Snow and Ice
(Vocabulary, phrases and idioms)

    Well, it's the second week of December now and last weekend, our little town of Ena saw its first snowfall.
      Ah, snowfall - that's a good word. Snowfall is a good example of a COMPOUND NOUN. A compound noun is when 2 nouns (in this case, snow and fall) come together to form one word. There are several compound nouns connected with snow: snowman, snowball, snowline.... There are also several compound nouns connected with ice: iceberg, icebox... Sometimes compound nouns can be written as one word: iceberg; or they can be written as 2 words: ice cube. There are also several idioms which contain the words, ice and snow.
      This week, let's take a look at some examples of snow and ice words.

    Vocabulary and phrases with snow


    • You can go snowboarding with friends.
    • You can go outside and make a snowman.
    • You can make some snowballs and challenge your friends to a snowball fight.


    • Snow chains: you can put these on your car wheels to make it easier and safer to drive in the snow.
    • Snowline: Some high mountains, especially in areas like the Himalayas have snow on them for 365 days a year. The snowline is the point above which the snow never melts.
    • Snowflake: a tiny piece of snow. They have very beautiful shapes if you look at them through a microscope.
    • Snowplough: a vehicle which is used to push the snow off the roads and open them for traffic (Note: British spelling - plough; American spelling - plow).
    • Snowstorm: a storm with strong winds and heavy snow.
    • Snowdrift: a  deep pile of snow that has been made by the wind.
    • Snowfall: the amount of snow that falls in a particular place (e.g. What's the annual average snowfall in Japan?)
    • Snowbound: unable to move because of the snow. (e.g. There are more than 200 snowbound passengers sleeping in the airport).


    • The sun's just come out, so the snow should start to thaw/melt very soon.
    • It snowed this morning but it didn't settle. (i.e. It melted without staying on the ground).

    In the examples above, snow is a noun, but snow can also be used as a verb:

    • It snowed very heavily all day yesterday.

    There are also a few phrasal verbs with snow:

    • We were snowed in last weekend, so we couldn't go anywhere.
    • We tried to drive into town but the roads were snowed up, so we had to turn back.

    Vocabulary and phrases with ice

    Of course, ice is sometimes kept in the kitchen. We can eat ice-cream, put ice cubes in our drinks, and keep champagne in an ice bucket. British children also eat ice lollies; American children eat the same thing but call them popsicles.


    • The Ice Age: A historical period thousands of years ago when large parts of the earth were covered with ice.
    • Iceberg: a large mass of ice floating in the sea. The Titanic was sunk by an iceberg.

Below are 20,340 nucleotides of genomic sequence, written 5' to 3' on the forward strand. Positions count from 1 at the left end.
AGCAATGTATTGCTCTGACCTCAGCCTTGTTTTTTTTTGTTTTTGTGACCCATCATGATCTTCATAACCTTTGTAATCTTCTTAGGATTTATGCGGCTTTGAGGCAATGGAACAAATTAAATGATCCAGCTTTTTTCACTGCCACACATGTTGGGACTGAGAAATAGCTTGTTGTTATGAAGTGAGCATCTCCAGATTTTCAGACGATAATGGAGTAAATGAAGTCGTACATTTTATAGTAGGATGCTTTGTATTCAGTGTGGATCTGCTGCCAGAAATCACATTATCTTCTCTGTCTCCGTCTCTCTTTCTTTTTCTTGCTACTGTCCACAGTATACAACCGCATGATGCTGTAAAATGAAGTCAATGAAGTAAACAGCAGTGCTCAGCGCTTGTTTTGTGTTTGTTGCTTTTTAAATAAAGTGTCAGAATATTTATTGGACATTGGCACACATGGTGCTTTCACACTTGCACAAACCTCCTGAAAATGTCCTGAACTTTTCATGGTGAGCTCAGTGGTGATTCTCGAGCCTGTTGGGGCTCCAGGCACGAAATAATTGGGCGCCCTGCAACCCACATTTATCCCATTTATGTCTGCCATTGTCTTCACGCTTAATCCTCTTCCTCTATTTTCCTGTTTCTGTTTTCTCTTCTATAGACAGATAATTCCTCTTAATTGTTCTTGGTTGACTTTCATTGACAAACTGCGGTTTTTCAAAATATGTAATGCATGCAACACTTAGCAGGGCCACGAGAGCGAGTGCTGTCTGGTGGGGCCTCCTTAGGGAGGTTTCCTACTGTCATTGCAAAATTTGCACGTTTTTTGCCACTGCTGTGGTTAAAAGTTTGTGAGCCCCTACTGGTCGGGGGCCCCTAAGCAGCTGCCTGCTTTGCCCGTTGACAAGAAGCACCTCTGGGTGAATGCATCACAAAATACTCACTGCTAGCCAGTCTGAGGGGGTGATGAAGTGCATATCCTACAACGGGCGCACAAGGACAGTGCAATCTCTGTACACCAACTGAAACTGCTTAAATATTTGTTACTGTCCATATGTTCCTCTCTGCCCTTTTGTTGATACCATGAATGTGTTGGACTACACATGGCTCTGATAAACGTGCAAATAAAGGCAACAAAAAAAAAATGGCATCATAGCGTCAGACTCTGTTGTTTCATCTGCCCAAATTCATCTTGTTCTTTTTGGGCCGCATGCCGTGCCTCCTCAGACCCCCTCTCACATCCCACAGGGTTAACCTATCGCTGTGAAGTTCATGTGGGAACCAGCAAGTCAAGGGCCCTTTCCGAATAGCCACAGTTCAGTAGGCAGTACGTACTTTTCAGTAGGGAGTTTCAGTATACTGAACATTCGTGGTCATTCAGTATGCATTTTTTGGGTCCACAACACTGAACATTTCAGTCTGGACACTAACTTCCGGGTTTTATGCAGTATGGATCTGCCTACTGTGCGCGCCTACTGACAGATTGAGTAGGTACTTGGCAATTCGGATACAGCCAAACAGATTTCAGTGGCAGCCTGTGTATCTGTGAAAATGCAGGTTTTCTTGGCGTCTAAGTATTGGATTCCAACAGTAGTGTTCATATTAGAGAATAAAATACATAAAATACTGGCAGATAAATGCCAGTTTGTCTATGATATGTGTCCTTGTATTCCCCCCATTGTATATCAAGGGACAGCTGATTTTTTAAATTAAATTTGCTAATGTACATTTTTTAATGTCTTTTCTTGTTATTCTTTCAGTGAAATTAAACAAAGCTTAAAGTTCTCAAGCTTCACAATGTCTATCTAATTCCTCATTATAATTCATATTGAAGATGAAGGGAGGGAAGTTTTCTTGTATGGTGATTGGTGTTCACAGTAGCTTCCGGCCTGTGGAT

• Icebox: (American English) an old-fashioned name for refrigerator.
    • Ice-cold: Extremely cold (e.g. It's really hot today - I'd love a nice, ice-cold beer).
    • Ice rink: the place where you can play ice hockey or go ice-skating.
    • The polar ice caps: the ice at the North and South Poles. Many people are afraid that these will melt because of global warming.


    • When the roads are covered by very thin ice which is difficult to see, we call it black ice.
    • When the roads are covered with ice and dangerous to drive on, we can say that the roads or the ice are treacherous.

    Ice and Snow - some idiomatic expressions

    Sorry. I can't go out tonight. I'm completely snowed under with work.
    (I have an incredibly large amount of work to do)

    The recent success of many young Asian women golfers has had a snowball effect on the popularity of the game. (Adapted from an article in Asia Week).
    (= the popularity of the game has become bigger, and bigger, and bigger).

    (At a party) Everyone seems a little shy tonight, so let's play a little game to break the ice.
    (= create a more friendly, relaxed atmosphere).

    I planned to finish my report this week, but three of our employees are sick, so I've had to put it on ice for the moment.
    (= leave a project unfinished, but plan to finish it at a later date).


    Fill the blanks in the following sentences with either SNOW or ICE:

    1. You ask me if I'm busy! I'm absolutely _______ed under this week!
    2. They're building a new _______ rink in the city centre.
    3. We got caught in a really heavy _______storm yesterday evening and we had to spend the night in the car.
    4. Do you believe in the Abominable _______man?
    5. Drive carefully tonight. There's a lot of black ______ on the roads.
    6. Let's go outside and have a _______ball fight.
    7. They say that if the _______caps melt, some South Sea islands will completely disappear.
    8. I always like to start each new course with an ______-breaking activity. It helps the students to relax.
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    © Robert E. Jones, 2005